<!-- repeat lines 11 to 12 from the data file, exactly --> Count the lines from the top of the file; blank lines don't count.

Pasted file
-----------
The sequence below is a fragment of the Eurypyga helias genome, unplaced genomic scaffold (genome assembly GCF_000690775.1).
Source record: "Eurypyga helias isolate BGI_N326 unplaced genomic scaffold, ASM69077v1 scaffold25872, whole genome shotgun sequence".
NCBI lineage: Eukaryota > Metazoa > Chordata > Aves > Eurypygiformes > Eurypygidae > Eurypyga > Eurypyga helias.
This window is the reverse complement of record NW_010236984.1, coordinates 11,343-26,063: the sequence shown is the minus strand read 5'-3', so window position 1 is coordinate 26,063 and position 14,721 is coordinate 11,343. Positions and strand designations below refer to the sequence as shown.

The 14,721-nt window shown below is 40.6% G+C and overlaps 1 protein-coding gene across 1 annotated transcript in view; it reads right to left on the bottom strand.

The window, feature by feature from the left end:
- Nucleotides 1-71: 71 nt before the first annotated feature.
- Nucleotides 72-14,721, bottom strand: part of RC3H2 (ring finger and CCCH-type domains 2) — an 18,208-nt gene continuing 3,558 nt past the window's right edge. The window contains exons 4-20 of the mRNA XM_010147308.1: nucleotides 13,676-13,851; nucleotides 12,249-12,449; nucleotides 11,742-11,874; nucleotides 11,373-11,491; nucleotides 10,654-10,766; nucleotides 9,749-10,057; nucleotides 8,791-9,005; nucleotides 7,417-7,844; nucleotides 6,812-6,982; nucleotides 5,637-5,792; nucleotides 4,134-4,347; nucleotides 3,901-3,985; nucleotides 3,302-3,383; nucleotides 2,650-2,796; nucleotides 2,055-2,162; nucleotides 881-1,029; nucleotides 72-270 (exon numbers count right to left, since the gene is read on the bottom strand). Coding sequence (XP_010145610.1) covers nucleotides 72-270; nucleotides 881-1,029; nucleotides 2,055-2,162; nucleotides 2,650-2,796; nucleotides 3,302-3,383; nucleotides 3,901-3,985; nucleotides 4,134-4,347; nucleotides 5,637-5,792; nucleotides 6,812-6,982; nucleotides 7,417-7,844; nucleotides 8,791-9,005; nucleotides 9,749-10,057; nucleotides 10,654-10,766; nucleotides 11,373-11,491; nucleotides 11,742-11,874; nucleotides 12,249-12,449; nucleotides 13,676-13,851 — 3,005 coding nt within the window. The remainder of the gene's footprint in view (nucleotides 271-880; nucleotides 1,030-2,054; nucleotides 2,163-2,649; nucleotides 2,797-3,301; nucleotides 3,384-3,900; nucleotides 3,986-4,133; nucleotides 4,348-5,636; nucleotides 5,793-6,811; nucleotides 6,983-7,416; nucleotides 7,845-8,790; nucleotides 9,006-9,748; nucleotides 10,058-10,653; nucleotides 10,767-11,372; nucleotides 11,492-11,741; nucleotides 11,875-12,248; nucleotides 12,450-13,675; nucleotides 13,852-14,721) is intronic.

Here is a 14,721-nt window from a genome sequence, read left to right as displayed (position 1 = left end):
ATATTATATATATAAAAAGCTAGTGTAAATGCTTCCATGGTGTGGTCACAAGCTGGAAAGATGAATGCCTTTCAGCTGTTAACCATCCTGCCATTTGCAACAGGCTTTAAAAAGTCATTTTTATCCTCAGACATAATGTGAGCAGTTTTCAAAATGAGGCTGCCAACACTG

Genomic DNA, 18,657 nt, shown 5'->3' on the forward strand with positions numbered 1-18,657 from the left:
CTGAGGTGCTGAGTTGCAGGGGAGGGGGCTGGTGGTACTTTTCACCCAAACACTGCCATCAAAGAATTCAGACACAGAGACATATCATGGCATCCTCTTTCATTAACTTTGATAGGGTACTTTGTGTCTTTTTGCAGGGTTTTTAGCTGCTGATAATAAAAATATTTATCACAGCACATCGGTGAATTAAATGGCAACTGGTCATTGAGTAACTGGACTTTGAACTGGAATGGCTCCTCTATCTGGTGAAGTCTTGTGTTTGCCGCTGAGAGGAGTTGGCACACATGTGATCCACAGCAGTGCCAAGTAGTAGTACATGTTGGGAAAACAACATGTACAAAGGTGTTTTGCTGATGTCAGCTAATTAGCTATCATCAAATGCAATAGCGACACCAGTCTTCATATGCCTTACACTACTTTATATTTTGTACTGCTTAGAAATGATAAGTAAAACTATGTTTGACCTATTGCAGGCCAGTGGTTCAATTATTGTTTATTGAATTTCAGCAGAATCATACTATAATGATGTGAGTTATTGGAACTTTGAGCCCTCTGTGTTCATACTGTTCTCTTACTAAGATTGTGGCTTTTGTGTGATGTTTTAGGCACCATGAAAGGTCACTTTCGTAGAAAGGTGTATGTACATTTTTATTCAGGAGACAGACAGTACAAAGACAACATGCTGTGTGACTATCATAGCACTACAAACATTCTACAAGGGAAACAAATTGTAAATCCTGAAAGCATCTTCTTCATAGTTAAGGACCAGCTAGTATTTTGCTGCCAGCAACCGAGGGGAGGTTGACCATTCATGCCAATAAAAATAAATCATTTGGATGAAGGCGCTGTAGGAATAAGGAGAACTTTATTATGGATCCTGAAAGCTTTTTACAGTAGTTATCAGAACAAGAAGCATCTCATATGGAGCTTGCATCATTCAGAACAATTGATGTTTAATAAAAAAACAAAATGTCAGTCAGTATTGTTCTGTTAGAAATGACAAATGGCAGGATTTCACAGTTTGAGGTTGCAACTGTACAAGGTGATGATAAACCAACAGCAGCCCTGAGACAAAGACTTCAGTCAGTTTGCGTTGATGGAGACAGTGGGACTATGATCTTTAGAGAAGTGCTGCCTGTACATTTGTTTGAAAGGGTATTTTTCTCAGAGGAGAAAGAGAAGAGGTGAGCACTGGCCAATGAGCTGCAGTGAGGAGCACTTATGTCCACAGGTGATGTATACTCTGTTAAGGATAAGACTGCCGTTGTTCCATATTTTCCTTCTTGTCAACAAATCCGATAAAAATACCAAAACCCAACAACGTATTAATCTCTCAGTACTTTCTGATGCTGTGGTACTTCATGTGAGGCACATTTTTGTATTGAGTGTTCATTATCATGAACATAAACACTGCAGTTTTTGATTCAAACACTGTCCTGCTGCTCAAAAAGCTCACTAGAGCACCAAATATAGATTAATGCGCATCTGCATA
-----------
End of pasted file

Genomic DNA, 18,657 nt, shown 5'->3' on the forward strand with positions numbered 1-18,657 from the left:
CTGAGGTGCTGAGTTGCAGGGGAGGGGGCTGGTGGTACTTTTCACCCAAACACTGCCATCAAAGAATTCAGACACAGAGACATATCATGGCATCCTCTTTCATTAACTTTGATAGGGTACTTTGTGTCTTTTTGCAGGGTTTTTAGCTGCTGATAATAAAAATATTTATCACAGCACATCGGTGAATTAAATGGCAACTGGTCATTGAGTAACTGGACTTTGAACTGGAATGGCTCCTCTATCTGGTGAAGTCTTGTGTTTGCCGCTGAGAGGAGTTGGCACACATGTGATCCACAGCAGTGCCAAGTAGTAGTACATGTTGGGAAAACAACATGTACAAAGGTGTTTTGCTGATGTCAGCTAATTAGCTATCATCAAATGCAATAGCGACACCAGTCTTCATATGCCTTACACTACTTTATATTTTGTACTGCTTAGAAATGATAAGTAAAACTATGTTTGACCTATTGCAGGCCAGTGGTTCAATTATTGTTTATTGAATTTCAGCAGAATCATACTATAATGATGTGAGTTATTGGAACTTTGAGCCCTCTGTGTTCATACTGTTCTCTTACTAAGATTGTGGCTTTTGTGTGATGTTTTAGGCACCATGAAAGGTCACTTTCGTAGAAAGGTGTATGTACATTTTTATTCAGGAGACAGACAGTACAAAGACAACATGCTGTGTGACTATCATAGCACTACAAACATTCTACAAGGGAAACAAATTGTAAATCCTGAAAGCATCTTCTTCATAGTTAAGGACCAGCTAGTATTTTGCTGCCAGCAACCGAGGGGAGGTTGACCATTCATGCCAATAAAAATAAATCATTTGGATGAAGGCGCTGTAGGAATAAGGAGAACTTTATTATGGATCCTGAAAGCTTTTTACAGTAGTTATCAGAACAAGAAGCATCTCATATGGAGCTTGCATCATTCAGAACAATTGATGTTTAATAAAAAAACAAAATGTCAGTCAGTATTGTTCTGTTAGAAATGACAAATGGCAGGATTTCACAGTTTGAGGTTGCAACTGTACAAGGTGATGATAAACCAACAGCAGCCCTGAGACAAAGACTTCAGTCAGTTTGCGTTGATGGAGACAGTGGGACTATGATCTTTAGAGAAGTGCTGCCTGTACATTTGTTTGAAAGGGTATTTTTCTCAGAGGAGAAAGAGAAGAGGTGAGCACTGGCCAATGAGCTGCAGTGAGGAGCACTTATGTCCACAGGTGATGTATACTCTGTTAAGGATAAGACTGCCGTTGTTCCATATTTTCCTTCTTGTCAACAAATCCGATAAAAATACCAAAACCCAACAACGTATTAATCTCTCAGTACTTTCTGATGCTGTGGTACTTCATGTGAGGCACATTTTTGTATTGAGTGTTCATTATCATGAACATAAACACTGCAGTTTTTGATTCAAACACTGTCCTGCTGCTCAAAAAGCTCACTAGAGCACCAAATATAGATTAATGCGCATCTGCATA